But his one true love, Jacqueline, whom he met immediately after the war, has left him a widower in the beginning of Paris. The world is different, and all too much the same. Angry crowds march the streets chanting “Death to Jews,” oblivious to the city’s past.

In this strange world, he becomes party to a crime, then hatches another of his own devising in hopes of saving his young grandson from a life-threatening disease.

But, then, he meets Elodi de Challant, a beautiful, young student, and they fall in love—immediately, longingly, through the touch of a hand and the meeting of eyes.

The fear, desire, anticipation, hesitation and forthrightness between them is delicious, enthralling, ticklish and agonizing—like the initial unfolding of love itself. For a man of many summers, it offers hope, remembrance and remorse

Doomed, he believes, by the separation of their ages, she offers him a question that is searing in its simplicity: “What if you’re loved in such a way that it doesn’t matter how old you are, or if or when you die?”

Paris is a book of paradoxes, like the city, like life itself, as the title suggests, of past and present tense. “Half of humanity’s troubles arise from the inability to see that contradictory propositions can be valid simultaneously,” Jules notes. It’s a fact that makes him not afraid or bitter over the killing of his parents and the Holocaust.

“We have what was denied to them,” he explains. “We would betray them were we not happy to be alive.”

Age itself has beauty, he notes, for “you learn to see with your emotions and feel with your reason,” even if you can’t find your reading glasses.

Each page of Paris is a philosophy lesson on how to live, see, love, from someone who lives “in the present tense.” It is a world where capricious fate causes hopes to rise, which may turn to naught, creating new realities.

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Jim Ewing, a former writer and editor at The Clarion-Ledger, is the author of seven books including his latest, Redefining Manhood: A Guide for Men and Those Who Love Them.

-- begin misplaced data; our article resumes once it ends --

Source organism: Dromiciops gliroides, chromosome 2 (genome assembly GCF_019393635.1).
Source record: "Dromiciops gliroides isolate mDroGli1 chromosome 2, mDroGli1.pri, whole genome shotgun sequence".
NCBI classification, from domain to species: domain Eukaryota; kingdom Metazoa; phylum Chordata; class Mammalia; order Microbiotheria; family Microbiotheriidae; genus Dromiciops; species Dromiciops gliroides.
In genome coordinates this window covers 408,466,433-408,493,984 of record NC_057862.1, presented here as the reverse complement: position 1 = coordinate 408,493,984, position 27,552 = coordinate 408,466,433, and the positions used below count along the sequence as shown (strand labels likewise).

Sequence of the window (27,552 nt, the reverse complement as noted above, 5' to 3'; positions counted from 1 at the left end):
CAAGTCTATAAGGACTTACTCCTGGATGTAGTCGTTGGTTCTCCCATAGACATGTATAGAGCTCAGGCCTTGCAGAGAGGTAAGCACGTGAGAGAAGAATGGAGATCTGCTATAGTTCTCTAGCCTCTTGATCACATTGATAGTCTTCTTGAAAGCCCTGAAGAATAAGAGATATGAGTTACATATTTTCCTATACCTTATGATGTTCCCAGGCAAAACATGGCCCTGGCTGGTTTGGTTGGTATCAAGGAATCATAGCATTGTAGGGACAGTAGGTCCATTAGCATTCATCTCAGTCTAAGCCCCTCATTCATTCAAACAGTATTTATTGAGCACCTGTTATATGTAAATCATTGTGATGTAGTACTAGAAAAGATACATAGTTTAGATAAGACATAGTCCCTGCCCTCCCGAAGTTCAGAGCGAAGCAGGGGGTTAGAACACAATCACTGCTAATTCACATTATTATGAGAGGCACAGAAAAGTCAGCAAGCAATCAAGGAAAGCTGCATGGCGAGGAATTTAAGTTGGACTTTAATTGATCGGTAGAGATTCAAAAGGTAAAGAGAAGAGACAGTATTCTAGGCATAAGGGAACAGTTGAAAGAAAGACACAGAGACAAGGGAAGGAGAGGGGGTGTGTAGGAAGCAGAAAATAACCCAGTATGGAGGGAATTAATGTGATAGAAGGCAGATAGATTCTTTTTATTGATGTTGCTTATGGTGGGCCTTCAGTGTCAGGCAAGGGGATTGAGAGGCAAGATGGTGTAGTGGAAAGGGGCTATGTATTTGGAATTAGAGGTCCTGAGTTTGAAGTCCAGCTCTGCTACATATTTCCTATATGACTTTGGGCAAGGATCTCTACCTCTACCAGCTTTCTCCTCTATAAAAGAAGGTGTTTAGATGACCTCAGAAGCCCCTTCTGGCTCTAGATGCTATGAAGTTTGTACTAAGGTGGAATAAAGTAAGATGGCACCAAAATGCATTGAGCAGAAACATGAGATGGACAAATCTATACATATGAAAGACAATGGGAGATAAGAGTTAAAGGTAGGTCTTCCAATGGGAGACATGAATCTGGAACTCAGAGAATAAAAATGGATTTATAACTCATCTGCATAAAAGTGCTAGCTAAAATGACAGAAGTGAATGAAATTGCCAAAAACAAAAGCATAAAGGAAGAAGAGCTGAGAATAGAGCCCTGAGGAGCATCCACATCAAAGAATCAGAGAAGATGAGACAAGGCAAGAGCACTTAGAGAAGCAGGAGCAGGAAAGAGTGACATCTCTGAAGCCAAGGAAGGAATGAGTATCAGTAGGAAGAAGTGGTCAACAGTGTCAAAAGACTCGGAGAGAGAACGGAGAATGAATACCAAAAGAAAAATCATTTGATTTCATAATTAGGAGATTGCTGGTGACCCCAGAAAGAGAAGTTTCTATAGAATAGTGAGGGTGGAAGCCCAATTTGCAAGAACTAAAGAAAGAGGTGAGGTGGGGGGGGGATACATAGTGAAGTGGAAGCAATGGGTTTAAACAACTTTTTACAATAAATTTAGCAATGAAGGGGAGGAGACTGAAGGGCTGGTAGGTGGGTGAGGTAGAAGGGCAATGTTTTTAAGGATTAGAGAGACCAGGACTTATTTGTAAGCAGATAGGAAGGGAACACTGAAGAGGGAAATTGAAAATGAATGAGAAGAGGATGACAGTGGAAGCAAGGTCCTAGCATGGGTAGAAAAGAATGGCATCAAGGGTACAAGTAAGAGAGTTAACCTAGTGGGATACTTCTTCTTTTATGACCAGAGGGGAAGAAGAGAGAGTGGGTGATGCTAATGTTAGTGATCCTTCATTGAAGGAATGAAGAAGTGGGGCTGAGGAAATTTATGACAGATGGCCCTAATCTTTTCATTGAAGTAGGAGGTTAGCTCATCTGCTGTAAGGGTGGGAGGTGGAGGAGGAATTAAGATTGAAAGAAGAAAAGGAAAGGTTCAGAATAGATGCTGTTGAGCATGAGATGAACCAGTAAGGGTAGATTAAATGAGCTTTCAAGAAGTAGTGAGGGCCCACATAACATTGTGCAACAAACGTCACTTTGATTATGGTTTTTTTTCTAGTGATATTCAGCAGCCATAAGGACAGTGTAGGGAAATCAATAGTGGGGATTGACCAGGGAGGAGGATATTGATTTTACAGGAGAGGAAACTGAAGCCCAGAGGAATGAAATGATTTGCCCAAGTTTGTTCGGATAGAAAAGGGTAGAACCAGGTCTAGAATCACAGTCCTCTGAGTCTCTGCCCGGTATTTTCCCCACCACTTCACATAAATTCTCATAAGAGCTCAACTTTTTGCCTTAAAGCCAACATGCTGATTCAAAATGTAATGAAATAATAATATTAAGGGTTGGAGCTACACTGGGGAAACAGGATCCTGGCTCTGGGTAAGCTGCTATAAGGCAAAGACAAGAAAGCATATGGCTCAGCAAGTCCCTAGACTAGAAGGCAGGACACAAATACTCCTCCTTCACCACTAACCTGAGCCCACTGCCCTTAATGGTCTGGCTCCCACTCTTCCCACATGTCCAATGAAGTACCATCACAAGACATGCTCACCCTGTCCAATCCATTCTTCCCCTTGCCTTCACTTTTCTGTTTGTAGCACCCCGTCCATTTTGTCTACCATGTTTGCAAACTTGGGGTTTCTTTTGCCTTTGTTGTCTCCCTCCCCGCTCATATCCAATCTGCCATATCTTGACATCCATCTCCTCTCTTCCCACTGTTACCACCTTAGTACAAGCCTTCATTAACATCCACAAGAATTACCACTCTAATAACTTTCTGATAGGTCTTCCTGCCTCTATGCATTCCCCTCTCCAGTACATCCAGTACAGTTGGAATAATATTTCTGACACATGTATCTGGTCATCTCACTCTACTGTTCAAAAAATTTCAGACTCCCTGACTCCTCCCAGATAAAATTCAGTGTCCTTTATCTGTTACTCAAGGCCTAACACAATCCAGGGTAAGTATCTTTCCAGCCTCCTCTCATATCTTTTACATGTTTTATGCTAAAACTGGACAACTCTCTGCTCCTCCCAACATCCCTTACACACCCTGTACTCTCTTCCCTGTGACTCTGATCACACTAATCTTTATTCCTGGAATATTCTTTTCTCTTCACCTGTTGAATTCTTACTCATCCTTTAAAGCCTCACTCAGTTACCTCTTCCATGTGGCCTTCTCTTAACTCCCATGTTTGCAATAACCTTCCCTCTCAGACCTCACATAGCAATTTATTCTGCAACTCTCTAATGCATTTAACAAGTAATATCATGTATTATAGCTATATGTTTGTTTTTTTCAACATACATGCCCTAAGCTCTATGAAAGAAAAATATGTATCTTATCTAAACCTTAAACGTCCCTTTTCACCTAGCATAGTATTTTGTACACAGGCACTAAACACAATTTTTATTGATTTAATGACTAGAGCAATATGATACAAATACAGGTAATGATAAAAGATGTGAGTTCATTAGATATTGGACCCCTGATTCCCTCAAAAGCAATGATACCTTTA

Mark Helprin will be at Lemuria on Thursday, November 16, at 5:00 p.m. to sign and read from Paris in the Present Tense.

‘Goat Castle’ revisits Natchez murder

By Jim Ewing. Special to the Clarion-Ledger Sunday print edition (November 12)

In fiction, it’s not uncommon for an author to go back in time to solve a mystery, often with shocking results. Less common is for a nonfiction book to do the same, but with a searingly honest view that’s sadly revealing today.

Karen L. Cox does so with her book Goat Castle (University of North Carolina Press).

LogoAddressing the Aug. 4, 1932, murder of Natchez heiress Jennie Merrill at her antebellum home Glenburnie, Cox peels back the layers of sensationalism surrounding the case to reveal the hard truths of racism and Jim Crow justice of the time.

Subtitling the book “A True Story of Murder, Race, and the Gothic South,” Cox details the lurid aspects of the case that transfixed the nation with its depiction of a South in ruins and the remnants of Southern aristocracy in squalor in the decades following the Civil War.

The headlines of the time focused on Merrill, called an aging recluse, allegedly killed by a black man and her black housekeeper, with her white neighbors as possible accomplices.

The neighbors lived in a falling down mansion they shared with goats and other livestock wandering the halls (hence, the name “Goat Castle”).

“Murder, aristocracy, recluses, and goats,” Cox notes, “these were the subjects more likely to be found in a Southern Gothic novel, and in fact journalists immediately drew parallels to the fiction of Edgar Allan Poe, and later, William Faulkner’s novels about the social decay of old Southern families.”

It was the type of news story that kept Depression-era Americans grossly entertained.

But Cox dives deeper than the headlines, through excellent historical and journalistic investigation, to bring to light a horrible injustice.

Whereas, Merrill’s white neighbors, Dick Dana and Octavia Dockery (she, the daughter of a Confederate general; he, of a family of a famous authors and journalists) got off scot-free, the two black suspects were either killed or imprisoned.

Cox details the lives of Merrill and her alleged paramour and cousin, Duncan Minor, who discovered her body. And she recounts the often bitter and ongoing disputes of the aristocratic Merrill with Dana, called the “Wild Man” who was known to wear only a burlap sack while living in the trees on his property, and Dockery, called the “Goat Woman,” who was glib, clever, and vengeful, albeit living hand to mouth.

The new knowledge of the case is Cox’s painstaking research into the lives of the two black suspects, Lawrence Williams, the alleged triggerman who was gunned down in Arkansas while making his way home to Chicago, and Emily Burns, who received a life sentence at the notorious Parchman Prison farm at Camp 13–the Women’s Camp.